5 Things To Know Today
Sex Ed Protests Planned Across The Province. CNE Forced To Close Early Last Night. Yonge Street closed this morning as SIU Investigated Man Found Death. Ontario “Carding” Consultations End at Tense Toronto Meeting. Brampton Council Still Debating New LRT. +**Stephen Harper Argues Economy Is Growing Despite Recession.**Poll Finds Adult Kids Depleting Parents’ Savings.**
Sex Ed Protests Planned Across The Province
Ontario parents will hold protests in over 100 ridings across the province today demanding that their local MPP work to repeal the Liberal government’s new sex-ed curriculum. The new guidelines are to be implemented this upcoming school year. Critics have called the plan age-inappropriate and overly explicit. The government though has stepped up its promotion of the new curriculum and will have new ads airing on television over the next month, as the school year starts up. The health curriculum had last been updated in 1998 and Ontario had been teaching students with the most outdated information of any province in the country.
If parents with children in the Peel District School Board don’t like the new sex ed curriculum coming to Ontario schools this fall, they have one option: find a new school board according to Tony Pontes, the director of the PDSB. His official speech to teachers and superintendents argues that “if parents have a problem with such strong support for equity and inclusion, the public system may not be right for them.” Some parents “may choose to switch school systems … if so, that is a price we must be willing to pay.” He cites the Ontario Human Rights Code, and claims that it applies to people of all sexual orientation and gender identity. Pontes believes that the case is closed on this matter.
CNE Forced To Close Early Last Night
Toronto police closed the CNE one hour early Tuesday night. Tuesday was youth day which allows anyone under 19 to enter the park free before 3 p.m. The Ex normally closes it doors at midnight but police said the closure came because of general disorder and came out of concern for everyone’s safety.
SIU Investigating Man’s Death After Being Found on Yonge Street
A man has died after he was rushed to hospital with life threatening injuries after a mysterious incident on Yonge Street. It happened around 9:15 p.m. near Yonge and Maitland and police closed Yonge from Maitland to Wellesley for the investigation. It reopened just before 6 a.m. Police aren’t saying how the man was hurt, only that they responded to a call for a man with serious injuries on the street. Around 1:30 a.m. Toronto Police tweeted that the SIU has now been called in to investigate. On it’s website the S.I.U. says it is probing the circumstances surrounding a custody death. The special investigation unit is called when police officers are involved in incidents where someone has been seriously injured or dies. The SIU has the statutory mandate to conduct independent investigations to determine whether a criminal offence took place.
Ontario “Carding” Consultations End at Tense Toronto Meeting
Scores of people showed up to the Reference Library to oppose the controversial police practice of carding that has been making headlines. Toronto residents in attendance last night were clearly not in favor of “carding.” It was the latest public meeting hosted by the province as it continues to find ways to keep communities safe without violating privacy laws or racial profiling.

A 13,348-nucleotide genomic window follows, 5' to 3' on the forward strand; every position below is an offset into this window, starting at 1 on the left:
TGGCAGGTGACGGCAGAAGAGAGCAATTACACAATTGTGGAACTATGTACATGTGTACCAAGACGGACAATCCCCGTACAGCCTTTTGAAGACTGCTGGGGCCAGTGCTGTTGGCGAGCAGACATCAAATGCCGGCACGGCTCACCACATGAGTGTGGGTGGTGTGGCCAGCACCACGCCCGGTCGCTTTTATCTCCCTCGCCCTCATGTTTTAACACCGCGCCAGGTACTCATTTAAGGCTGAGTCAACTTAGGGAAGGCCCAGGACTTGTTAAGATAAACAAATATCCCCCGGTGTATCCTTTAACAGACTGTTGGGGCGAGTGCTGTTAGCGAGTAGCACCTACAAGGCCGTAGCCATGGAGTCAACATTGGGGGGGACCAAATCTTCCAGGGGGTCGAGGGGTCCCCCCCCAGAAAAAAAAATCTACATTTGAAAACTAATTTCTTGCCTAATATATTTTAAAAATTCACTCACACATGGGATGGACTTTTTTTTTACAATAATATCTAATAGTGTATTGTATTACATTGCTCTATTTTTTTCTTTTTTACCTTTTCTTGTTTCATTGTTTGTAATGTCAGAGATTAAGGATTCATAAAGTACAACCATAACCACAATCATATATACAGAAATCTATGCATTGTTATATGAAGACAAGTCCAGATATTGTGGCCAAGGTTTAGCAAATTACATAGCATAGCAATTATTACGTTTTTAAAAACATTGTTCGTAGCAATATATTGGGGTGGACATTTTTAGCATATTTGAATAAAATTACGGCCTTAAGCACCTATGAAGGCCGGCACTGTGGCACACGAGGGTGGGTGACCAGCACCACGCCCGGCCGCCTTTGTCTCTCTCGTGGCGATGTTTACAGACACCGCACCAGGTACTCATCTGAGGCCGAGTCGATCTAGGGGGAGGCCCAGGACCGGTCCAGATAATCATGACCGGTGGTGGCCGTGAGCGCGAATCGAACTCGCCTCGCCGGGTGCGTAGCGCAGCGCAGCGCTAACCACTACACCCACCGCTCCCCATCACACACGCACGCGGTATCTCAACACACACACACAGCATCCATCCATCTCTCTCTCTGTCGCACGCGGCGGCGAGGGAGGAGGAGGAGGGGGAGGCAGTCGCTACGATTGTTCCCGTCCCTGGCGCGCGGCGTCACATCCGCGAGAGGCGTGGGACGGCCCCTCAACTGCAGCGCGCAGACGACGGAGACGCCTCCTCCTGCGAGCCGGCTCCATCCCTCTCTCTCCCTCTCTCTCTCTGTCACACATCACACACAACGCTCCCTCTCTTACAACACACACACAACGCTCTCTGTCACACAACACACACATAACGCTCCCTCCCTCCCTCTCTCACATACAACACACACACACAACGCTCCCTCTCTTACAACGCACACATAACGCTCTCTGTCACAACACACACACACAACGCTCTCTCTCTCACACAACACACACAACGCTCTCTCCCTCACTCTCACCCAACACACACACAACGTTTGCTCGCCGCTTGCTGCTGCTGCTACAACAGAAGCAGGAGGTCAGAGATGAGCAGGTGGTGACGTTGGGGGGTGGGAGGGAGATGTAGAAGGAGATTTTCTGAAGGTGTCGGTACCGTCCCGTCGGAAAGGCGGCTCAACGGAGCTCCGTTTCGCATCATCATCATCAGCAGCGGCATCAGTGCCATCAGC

Brampton Council Still Debating New LRT
City council in Brampton meets today to pick a facilitator to try and find some common ground on the proposed LRT. The province stepped up and said it would completely fund the $1.6 billion project that would run up Hwy. 10 in Mississauga and Brampton, but some councillors in Brampton oppose the idea. A recent poll found 46% strongly supported the project as proposed and a further 27% were somewhat in favour. 14% of respondents were strongly opposed and 13% were somewhat opposed. Those in favour of the project hope the poll numbers help council see that that the vast majority of the city wants the LRT. Metrolinx says the $1.6 billion project is expected to carry 35 million passengers per year by 2031. Brampton council is set to make a final decision at a special meeting in 2 weeks.
Recession Shows Stephen Harper’s Economic Policies Haven’t Worked
On the federal campaign trail, Conservative leader Stephen Harper is arguing that Canada’s economy is growing, despite the latest GDP figures showing the country had slipped into a recession for the first 6 months of 2015. Admitting to “a few weak months,” Harper says the Conservative policy of a balanced budget, low taxes and affordable investments is the best thing for Canada to weather any global economic problems. Both the NDP and Liberals say the contraction shows Harpers economic plan isn’t working.
Poll Finds Adult Kids Depleting Parents’ Savings
Parents of adult children may be watching their personal savings slip away. A CIBC poll finds about 25% of Canadian parents are spending their own money to help support their adult kids, to the tune of $500 or more per month. And 66% are feeling the effects, and having to delay retirement, cut back on travel and other personal expenses because of it. The money is being used to cover their kids rent, cell phone bills, vehicle payments or groceries. The most recent data from Statistics Canada found 42% of 4.3 million adults (20-29 yrs) lived at home, compared with 32% in 1991, and 27% in 1981.